4 thoughts on “Presenting History II

  1. Jeff Davis September 21, 2011 / 1:54 pm

    I would display signs or images of signs advertising Black tradesmen or businesses in the North, and then go on to show that while the Free Black northerners were welcome to fix the paneling in the dining room they were not generally welcome as guests in the drawing room.

    I would display images depicting the New York Draft Riot and pint to resentment by White [mostly Irish] tradesmen and longshoremen in NY City toward the thought of thousands of newly freed Blacks flooding north to take their jobs for less money.

    I would also display the story of some 175 regiments of US Colored Troops who served in the war, though most were not front line, but garrison, and labor units.

    Finally I would show that Frederick Douglass and his friends, the Black leaders in the North, were influential at changing societal norms in race relations to some small extent, and modifying Lincoln’s views from anti-slavery to near racial acceptance on an equal footing. [And that Lincoln was smart enough to realize that ending slavery was a huge societal change and trying to force equality on White society would simply make reconstruction unworkable.]

  2. Ray O'Hara (@RAYOHARA) September 21, 2011 / 2:46 pm

    the Underground railroad, the history of the African Meeting House in Boston,
    the history of emancipation in the North.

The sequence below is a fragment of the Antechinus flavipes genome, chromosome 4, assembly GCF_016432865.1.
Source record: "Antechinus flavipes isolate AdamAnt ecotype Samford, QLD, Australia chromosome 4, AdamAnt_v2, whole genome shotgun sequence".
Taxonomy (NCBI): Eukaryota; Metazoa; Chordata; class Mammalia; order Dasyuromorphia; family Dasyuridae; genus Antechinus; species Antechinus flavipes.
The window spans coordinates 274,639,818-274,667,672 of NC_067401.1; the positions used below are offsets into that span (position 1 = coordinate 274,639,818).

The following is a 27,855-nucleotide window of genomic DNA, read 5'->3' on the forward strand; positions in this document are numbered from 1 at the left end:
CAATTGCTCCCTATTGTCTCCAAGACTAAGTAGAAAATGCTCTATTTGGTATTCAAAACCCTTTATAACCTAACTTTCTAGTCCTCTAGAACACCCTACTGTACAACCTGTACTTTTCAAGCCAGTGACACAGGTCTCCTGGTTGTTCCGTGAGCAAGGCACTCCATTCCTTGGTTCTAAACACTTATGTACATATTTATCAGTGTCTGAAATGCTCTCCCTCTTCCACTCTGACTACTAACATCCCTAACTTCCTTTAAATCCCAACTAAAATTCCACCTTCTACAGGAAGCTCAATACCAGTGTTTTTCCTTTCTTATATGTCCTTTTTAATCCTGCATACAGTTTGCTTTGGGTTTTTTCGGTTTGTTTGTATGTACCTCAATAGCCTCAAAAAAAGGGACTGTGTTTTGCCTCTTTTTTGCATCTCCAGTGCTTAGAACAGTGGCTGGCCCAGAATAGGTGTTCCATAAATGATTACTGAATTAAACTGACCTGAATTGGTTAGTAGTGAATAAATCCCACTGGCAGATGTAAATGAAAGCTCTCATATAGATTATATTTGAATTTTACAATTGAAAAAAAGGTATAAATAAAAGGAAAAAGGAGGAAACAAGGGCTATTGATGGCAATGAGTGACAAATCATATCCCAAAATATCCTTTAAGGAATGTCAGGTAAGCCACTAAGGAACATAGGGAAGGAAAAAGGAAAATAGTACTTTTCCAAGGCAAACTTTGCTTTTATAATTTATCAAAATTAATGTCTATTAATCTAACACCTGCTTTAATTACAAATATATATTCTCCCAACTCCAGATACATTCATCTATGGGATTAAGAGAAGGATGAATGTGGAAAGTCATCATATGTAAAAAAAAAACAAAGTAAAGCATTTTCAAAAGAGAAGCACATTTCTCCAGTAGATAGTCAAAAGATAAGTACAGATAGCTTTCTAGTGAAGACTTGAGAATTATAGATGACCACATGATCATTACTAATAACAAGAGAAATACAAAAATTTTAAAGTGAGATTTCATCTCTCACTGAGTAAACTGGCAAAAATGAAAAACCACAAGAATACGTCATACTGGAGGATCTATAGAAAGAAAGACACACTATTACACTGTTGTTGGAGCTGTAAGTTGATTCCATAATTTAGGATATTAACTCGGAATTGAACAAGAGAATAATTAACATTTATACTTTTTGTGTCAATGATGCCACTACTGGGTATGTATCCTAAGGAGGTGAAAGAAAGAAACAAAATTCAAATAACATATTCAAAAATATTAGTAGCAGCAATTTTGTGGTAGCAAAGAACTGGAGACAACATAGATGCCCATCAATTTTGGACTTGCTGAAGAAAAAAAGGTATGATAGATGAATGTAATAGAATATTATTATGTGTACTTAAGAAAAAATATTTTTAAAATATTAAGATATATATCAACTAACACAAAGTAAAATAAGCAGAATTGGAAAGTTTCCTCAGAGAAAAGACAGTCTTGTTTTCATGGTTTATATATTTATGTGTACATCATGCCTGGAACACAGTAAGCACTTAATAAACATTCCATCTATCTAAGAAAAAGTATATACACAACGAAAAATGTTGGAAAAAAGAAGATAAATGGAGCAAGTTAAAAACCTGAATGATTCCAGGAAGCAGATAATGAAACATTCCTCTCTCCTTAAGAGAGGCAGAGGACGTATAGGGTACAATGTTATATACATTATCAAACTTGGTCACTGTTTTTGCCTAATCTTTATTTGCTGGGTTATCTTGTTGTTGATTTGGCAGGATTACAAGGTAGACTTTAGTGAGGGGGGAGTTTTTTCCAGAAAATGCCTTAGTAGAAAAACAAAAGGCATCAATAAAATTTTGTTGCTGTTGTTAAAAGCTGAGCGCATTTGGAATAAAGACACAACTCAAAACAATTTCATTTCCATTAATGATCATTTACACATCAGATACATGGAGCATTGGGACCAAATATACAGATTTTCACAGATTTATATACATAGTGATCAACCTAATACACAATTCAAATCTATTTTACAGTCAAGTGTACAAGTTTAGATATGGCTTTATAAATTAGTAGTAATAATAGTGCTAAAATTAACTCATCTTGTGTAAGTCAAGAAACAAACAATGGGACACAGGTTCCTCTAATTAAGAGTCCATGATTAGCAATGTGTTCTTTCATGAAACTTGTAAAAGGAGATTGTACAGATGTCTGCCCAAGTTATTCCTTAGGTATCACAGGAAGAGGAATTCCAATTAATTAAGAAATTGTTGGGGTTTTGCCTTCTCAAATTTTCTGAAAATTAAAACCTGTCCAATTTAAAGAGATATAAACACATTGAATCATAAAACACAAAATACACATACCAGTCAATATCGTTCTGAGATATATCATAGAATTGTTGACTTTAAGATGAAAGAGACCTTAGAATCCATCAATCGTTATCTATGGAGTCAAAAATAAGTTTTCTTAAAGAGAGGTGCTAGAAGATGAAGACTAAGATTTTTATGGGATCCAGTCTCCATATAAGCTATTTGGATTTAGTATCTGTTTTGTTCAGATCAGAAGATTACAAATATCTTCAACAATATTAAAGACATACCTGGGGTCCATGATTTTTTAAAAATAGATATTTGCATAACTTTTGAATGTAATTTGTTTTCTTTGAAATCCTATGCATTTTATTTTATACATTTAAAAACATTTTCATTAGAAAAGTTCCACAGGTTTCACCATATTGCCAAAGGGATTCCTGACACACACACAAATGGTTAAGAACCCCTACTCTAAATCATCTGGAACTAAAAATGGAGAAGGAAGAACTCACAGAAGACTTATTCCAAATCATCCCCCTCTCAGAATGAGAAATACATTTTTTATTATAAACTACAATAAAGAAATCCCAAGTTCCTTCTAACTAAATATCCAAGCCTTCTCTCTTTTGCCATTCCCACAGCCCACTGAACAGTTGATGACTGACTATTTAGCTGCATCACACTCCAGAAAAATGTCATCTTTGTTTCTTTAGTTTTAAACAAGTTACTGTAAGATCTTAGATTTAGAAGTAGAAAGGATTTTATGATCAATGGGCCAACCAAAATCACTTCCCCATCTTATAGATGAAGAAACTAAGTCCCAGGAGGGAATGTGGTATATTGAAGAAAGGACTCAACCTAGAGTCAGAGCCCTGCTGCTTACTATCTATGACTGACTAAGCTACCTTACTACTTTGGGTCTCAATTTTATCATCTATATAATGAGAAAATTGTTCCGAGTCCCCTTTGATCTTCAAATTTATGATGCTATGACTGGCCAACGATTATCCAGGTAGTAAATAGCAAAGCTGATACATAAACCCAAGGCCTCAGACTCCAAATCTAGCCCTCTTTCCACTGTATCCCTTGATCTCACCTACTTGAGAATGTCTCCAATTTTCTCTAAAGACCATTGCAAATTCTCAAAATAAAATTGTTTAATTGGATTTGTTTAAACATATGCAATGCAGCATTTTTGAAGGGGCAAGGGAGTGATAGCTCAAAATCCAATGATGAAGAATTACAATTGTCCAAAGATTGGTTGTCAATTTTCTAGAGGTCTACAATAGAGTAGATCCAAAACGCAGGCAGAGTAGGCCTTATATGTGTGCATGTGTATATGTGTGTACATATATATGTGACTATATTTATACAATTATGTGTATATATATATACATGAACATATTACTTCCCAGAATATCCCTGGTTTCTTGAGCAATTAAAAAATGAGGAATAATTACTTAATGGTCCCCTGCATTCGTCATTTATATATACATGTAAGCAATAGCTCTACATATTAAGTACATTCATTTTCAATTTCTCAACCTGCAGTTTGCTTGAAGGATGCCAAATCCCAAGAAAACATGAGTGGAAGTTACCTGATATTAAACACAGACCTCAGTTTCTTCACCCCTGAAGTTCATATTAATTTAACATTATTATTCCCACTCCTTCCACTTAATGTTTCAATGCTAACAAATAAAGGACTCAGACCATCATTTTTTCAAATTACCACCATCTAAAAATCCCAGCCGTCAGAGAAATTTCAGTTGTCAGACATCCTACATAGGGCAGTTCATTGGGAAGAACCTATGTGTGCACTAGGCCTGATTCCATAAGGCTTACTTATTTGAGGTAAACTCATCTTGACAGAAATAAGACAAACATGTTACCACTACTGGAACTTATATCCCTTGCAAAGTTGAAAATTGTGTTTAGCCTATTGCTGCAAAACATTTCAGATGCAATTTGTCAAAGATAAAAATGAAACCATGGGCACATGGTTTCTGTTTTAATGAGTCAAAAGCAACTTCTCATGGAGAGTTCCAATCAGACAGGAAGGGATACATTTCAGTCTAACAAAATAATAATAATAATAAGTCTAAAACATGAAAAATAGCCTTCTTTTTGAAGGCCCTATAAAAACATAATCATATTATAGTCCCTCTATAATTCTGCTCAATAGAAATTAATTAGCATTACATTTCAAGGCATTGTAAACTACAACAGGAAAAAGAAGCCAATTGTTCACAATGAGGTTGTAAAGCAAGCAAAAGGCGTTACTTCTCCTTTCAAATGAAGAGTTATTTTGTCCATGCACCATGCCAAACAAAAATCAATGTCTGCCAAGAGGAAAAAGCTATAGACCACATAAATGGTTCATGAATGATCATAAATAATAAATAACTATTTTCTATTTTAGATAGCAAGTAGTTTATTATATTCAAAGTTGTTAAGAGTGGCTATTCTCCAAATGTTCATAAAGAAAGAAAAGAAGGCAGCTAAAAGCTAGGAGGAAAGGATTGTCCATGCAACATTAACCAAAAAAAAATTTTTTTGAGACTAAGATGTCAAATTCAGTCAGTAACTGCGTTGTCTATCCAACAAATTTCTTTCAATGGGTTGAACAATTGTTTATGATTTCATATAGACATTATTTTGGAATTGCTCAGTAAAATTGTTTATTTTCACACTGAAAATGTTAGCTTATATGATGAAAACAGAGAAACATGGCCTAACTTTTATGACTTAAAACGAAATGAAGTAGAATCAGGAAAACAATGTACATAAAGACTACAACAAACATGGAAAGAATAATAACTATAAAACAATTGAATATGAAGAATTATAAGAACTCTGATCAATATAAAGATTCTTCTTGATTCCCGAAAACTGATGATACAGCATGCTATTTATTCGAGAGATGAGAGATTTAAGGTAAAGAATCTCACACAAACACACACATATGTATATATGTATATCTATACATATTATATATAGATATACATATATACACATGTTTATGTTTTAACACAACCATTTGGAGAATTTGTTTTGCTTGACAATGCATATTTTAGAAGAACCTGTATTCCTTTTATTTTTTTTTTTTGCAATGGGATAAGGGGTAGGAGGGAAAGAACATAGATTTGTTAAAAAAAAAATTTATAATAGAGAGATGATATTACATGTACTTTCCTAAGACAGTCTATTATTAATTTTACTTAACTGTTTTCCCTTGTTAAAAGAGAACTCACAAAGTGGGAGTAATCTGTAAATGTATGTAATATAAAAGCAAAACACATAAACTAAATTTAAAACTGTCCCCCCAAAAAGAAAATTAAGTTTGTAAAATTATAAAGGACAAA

but also “Sundown” towns in free soil states where Blacks might not have been enslaved but certainly weren’t welcome
    the NY Draft Riots and mention all the causes.
    and a section on Fredrick Douglas and how he came to be a respected member of society

    and of course the story of the USCT and their contribution to Northern victory.
    and how after the war that tha\t didn’t get them much of an upgrade in status compared to how it did for the Irish and Germans who fought in great numbers for the Union

  3. Mark September 21, 2011 / 5:18 pm

    I’m not at all sure it took that much smarts to recognize the huge societal change. I think Grant wanted to annex Santo Domingo for the sake of the freedmen who he saw would suffer greatly because of the change. But do you think there were those who that tried to “force equality on White society,” and if so who were they and how did they do it or wish to?

  4. Matt McKeon September 22, 2011 / 4:01 pm

    The status of African Americans changed rapidly during the war years. I would chose some representative black people and chart their various fortunes. I read “The Fiery Trial” recently, and was struck by Lincoln’s evolving views, and use him or other whites and their changes.

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